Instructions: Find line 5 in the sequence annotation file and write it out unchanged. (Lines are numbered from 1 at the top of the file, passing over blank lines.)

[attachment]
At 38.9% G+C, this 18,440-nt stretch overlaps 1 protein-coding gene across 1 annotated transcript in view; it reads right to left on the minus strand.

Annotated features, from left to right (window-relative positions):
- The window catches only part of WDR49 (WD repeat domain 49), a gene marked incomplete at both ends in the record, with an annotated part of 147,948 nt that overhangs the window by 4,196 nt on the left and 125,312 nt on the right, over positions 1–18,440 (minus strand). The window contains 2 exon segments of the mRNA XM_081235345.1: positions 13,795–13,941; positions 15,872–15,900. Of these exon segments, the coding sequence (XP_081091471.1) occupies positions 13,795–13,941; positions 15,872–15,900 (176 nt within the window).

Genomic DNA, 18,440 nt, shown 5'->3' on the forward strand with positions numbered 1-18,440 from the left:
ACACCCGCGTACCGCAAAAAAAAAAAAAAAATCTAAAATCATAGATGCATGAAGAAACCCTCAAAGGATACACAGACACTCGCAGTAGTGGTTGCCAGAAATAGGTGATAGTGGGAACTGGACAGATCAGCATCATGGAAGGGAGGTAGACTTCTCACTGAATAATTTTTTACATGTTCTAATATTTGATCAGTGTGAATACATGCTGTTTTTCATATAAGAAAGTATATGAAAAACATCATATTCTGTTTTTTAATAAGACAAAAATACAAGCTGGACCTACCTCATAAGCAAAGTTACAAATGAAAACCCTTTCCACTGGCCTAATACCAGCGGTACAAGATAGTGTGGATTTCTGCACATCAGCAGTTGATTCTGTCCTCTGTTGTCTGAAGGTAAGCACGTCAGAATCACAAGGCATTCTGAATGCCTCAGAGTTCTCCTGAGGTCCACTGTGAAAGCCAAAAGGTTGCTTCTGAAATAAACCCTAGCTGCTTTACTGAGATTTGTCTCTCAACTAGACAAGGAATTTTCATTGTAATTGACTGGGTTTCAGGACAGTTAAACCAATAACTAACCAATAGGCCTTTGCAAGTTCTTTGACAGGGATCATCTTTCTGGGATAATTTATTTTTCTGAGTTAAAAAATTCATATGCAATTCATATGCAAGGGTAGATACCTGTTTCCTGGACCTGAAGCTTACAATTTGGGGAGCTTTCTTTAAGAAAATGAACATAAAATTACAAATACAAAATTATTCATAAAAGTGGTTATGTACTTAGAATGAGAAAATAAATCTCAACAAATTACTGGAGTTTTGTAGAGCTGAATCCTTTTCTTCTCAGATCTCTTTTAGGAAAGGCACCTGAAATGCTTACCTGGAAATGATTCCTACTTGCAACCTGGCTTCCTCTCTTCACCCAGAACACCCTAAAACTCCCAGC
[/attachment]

ACACCCGCGTACCGCAAAAAAAAAAAAAAAATCTAAAATCATAGATGCATGAAGAAACCCTCAAAGGATACACAGACACTCGCAGTAGTGGTTGCCAGAAATAGGTGATAGTGGGAACTGGACAGATCAGCATCATGGAAGGGAGGTAGACTTCTCACTGAATAATTTTTTACATGTTCTAATATTTGATCAGTGTGAATACATGCTGTTTTTCATATAAGAAAGTATATGAAAAACATCATATTCTGTTTTTTAATAAGACAAAAATACAAGCTGGACCTACCTCATAAGCAAAGTTACAAATGAAAACCCTTTCCACTGGCCTAATACCAGCGGTACAAGATAGTGTGGATTTCTGCACATCAGCAGTTGATTCTGTCCTCTGTTGTCTGAAGGTAAGCACGTCAGAATCACAAGGCATTCTGAATGCCTCAGAGTTCTCCTGAGGTCCACTGTGAAAGCCAAAAGGTTGCTTCTGAAATAAACCCTAGCTGCTTTACTGAGATTTGTCTCTCAACTAGACAAGGAATTTTCATTGTAATTGACTGGGTTTCAGGACAGTTAAACCAATAACTAACCAATAGGCCTTTGCAAGTTCTTTGACAGGGATCATCTTTCTGGGATAATTTATTTTTCTGAGTTAAAAAATTCATATGCAATTCATATGCAAGGGTAGATACCTGTTTCCTGGACCTGAAGCTTACAATTTGGGGAGCTTTCTTTAAGAAAATGAACATAAAATTACAAATACAAAATTATTCATAAAAGTGGTTATGTACTTAGAATGAGAAAATAAATCTCAACAAATTACTGGAGTTTTGTAGAGCTGAATCCTTTTCTTCTCAGATCTCTTTTAGGAAAGGCACCTGAAATGCTTACCTGGAAATGATTCCTACTTGCAACCTGGCTTCCTCTCTTCACCCAGAACACCCTAAAACTCCCAGC